The wishes of Australia's agencies focused on fighting corruption have been granted, with the Parliamentary Joint Committee on Intelligence and Security (PJCIS) agreeing that the powers contained within Australia's encryption-busting laws should be extended.
"The exclusion of these bodies from the Access and Assistance Act was recommended as an interim measure while the committee continued its consideration of the Act," PJCIS chair Andrew Hastie told Parliament on Tuesday evening.
"The committee recognises that these commissions have a central role in ensuring integrity and accountability within public administration. They investigate, expose, and prevent corruption involving or affecting public authorities and public officials."
Hastie added that the Australian Federal Police have used the new laws in a "number of emerging and urgent operational issues", including an investigation into drug importation using cryptocurrency via a dark web marketplace, and another looking into electronic child exploitation material. ASIO has also used the powers, but due to national security reasons, could not detail the instances, Hastie said.
The PJCIS chair sought to allay concerns over the laws, repeating assurances that companies could not be compelled to build a decryption capability, create systemic weaknesses in products, or access personal information.
"Access to personal information must be authorised by existing warrants and authorisations, which are subject to their own safeguards. It is because of these inherent safeguards that the committee unanimously recommended that the Assistance and Access Bill be passed in December," Hastie said.
"And it is because of these inherent safeguards that the Australian public and the telecommunications sector should have confidence that the legislation will not undermine their privacy and interests."
Following Hastie was Labor Shadow Attorney-General Mark Dreyfus, who after pointing out the problems in the Bill on the last day of Parliament last year, voted for its passage.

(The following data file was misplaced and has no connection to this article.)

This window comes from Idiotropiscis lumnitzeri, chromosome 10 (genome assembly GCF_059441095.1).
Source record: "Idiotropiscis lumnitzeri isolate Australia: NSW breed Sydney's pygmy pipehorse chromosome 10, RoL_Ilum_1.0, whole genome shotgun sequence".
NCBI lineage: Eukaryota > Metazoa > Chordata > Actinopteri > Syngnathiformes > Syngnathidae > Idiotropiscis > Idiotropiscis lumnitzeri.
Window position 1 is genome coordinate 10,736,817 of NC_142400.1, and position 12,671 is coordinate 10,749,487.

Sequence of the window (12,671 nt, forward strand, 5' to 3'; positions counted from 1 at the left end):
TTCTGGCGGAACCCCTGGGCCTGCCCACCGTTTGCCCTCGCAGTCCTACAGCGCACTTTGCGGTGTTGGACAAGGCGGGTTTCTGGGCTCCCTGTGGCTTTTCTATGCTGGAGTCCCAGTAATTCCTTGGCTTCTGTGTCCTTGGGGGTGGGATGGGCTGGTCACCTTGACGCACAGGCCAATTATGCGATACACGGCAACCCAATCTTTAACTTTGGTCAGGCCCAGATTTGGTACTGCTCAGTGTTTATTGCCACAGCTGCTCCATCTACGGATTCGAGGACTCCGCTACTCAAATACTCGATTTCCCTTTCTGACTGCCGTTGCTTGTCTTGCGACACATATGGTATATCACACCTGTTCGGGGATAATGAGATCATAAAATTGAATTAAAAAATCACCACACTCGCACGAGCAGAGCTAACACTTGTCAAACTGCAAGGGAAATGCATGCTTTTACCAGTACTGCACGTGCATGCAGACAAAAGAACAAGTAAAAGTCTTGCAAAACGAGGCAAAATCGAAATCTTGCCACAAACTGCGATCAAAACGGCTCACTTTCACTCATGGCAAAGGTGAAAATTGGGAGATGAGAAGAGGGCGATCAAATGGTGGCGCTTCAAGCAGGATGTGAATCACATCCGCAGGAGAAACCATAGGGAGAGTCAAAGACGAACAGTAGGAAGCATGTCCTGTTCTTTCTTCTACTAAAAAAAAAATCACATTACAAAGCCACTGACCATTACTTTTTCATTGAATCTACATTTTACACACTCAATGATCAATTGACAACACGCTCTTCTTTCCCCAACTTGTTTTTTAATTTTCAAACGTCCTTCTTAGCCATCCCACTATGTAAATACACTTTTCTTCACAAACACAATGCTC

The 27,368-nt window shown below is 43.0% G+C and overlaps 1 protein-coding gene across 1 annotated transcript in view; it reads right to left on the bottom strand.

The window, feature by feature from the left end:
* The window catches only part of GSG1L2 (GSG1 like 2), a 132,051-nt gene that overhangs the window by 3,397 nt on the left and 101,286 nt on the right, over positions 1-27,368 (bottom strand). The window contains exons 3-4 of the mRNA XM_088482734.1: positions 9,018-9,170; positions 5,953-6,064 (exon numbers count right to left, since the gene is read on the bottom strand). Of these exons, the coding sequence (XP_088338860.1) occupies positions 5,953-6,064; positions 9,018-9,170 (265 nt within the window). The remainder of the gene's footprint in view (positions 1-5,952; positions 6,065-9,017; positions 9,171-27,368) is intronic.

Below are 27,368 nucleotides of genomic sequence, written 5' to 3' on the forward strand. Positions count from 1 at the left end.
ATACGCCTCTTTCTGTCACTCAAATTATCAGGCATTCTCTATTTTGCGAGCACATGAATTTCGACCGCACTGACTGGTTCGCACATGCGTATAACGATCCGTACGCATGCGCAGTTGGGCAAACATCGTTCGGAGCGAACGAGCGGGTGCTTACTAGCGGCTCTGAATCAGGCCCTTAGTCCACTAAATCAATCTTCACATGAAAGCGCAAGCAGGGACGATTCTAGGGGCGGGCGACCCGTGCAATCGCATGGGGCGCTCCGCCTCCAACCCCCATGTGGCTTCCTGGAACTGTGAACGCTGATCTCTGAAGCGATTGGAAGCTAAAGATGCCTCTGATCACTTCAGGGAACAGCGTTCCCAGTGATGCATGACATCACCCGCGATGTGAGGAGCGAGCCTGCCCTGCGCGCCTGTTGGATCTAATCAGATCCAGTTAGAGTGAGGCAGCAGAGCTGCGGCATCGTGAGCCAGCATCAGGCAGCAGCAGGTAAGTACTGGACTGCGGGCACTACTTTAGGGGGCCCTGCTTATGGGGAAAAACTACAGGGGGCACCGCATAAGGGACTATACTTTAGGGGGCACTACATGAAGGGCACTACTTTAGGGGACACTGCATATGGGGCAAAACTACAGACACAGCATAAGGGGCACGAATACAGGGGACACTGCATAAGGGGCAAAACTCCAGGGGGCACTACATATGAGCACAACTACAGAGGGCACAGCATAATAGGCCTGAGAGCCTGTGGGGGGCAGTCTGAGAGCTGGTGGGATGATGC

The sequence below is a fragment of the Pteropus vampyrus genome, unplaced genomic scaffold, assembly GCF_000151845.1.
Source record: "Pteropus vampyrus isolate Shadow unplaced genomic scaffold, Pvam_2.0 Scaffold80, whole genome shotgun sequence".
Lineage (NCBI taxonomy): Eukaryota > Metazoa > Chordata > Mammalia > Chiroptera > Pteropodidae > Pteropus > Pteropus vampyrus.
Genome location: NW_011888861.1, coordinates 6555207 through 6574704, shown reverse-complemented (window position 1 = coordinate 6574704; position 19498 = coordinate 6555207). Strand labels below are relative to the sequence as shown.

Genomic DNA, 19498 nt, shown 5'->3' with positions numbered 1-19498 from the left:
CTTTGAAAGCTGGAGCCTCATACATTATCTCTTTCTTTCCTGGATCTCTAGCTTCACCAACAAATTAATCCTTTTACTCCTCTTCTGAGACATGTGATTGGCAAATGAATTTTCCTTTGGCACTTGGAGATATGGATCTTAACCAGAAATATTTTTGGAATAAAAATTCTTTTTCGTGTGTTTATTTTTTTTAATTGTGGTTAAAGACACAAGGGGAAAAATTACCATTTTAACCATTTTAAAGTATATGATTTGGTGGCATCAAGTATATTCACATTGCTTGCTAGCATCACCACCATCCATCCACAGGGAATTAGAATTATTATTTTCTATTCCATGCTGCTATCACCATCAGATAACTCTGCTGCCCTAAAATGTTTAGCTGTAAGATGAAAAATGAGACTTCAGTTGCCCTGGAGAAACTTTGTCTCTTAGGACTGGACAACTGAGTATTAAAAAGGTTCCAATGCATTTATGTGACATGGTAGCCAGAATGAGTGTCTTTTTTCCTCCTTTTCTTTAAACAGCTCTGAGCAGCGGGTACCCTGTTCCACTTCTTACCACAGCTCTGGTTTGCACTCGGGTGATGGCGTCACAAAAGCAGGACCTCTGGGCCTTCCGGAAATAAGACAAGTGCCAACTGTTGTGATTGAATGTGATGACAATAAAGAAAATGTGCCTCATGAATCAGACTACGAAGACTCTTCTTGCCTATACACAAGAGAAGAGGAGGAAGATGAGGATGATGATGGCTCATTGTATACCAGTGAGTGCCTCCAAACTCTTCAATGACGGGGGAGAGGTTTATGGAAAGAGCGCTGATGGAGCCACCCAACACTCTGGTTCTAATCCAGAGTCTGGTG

On Tuesday night, Dreyfus argued that the government's amendments that were agreed to and passed by Labor last year, which resulted in the opposition dumping its own amendments to ensure the Bill passage be implemented, were inadequate.
"It is not tenable to argue, as the government continues to argue, that its amendments largely implemented the committee's 17 recommendations. No reasonable person accepts that," Dreyfus said.
"The Inspector-General of Intelligence and Security, who has made a public submission to the committee, doesn't accept it. Industry doesn't accept it. Lawyers and other civil society groups don't accept it. The Commonwealth Ombudsman has even told the committee that the government's amendments are inconsistent with the Ombudsman's role as an independent and impartial office.
"This fiasco of law making is what a job well done looks like to this chaotic government."
Dreyfus said Labor would be proposing its amendments again in the Senate.
"The government's amendments are supported by no-one, other than the Morrison government and its incompetent Minister for Home Affairs," he said.
"Why would the government oppose amendments that make it clear that an agency may not require a provider to do anything that could, either knowingly or unknowingly, compromise the security of an innocent third-party's personal information?
"This amendment is not some minor, technical matter to be left in the too-hard basket by a government distracted by its internal chaos and focused on nothing but clinging to power."
The Shadow Attorney-General said the amendments were necessary to protect the personal information and security of "virtually every Australian who has a smartphone or who uses the internet".
Dreyfus added that the legislation had already hit Australia's technology sector.
"Labor is committed to referring the measures introduced by this legislation to a parliamentary committee for inquiry and report on their economic impacts, he said.
"It's vital that the economic impacts of this legislation are properly considered and, if necessary, amendments are made to reduce any unnecessary impact on Australian businesses."
Associate professor Vanessa Teague believes Canberra is ignoring efforts from experts to explain why the encryption-busting laws are the wrong approach.
Excluding the Law Enforcement Conduct Commission from accessing encrypted communications may encourage police corruption more broadly, it has argued.
The Department of Home Affairs has been told law enforcement and national security agencies are already using the Act as the department continues to 'support' its implementation.
Concerns over a federal body overseeing the operations of state and territory authorities.
Some old, some new, some borrowed from the Labor party.
A cryptographer's rebuttal to a GCHQ interception concept highlights how participants in the encryption-busting debate are talking past each other. What even is a "systemic weakness", anyway?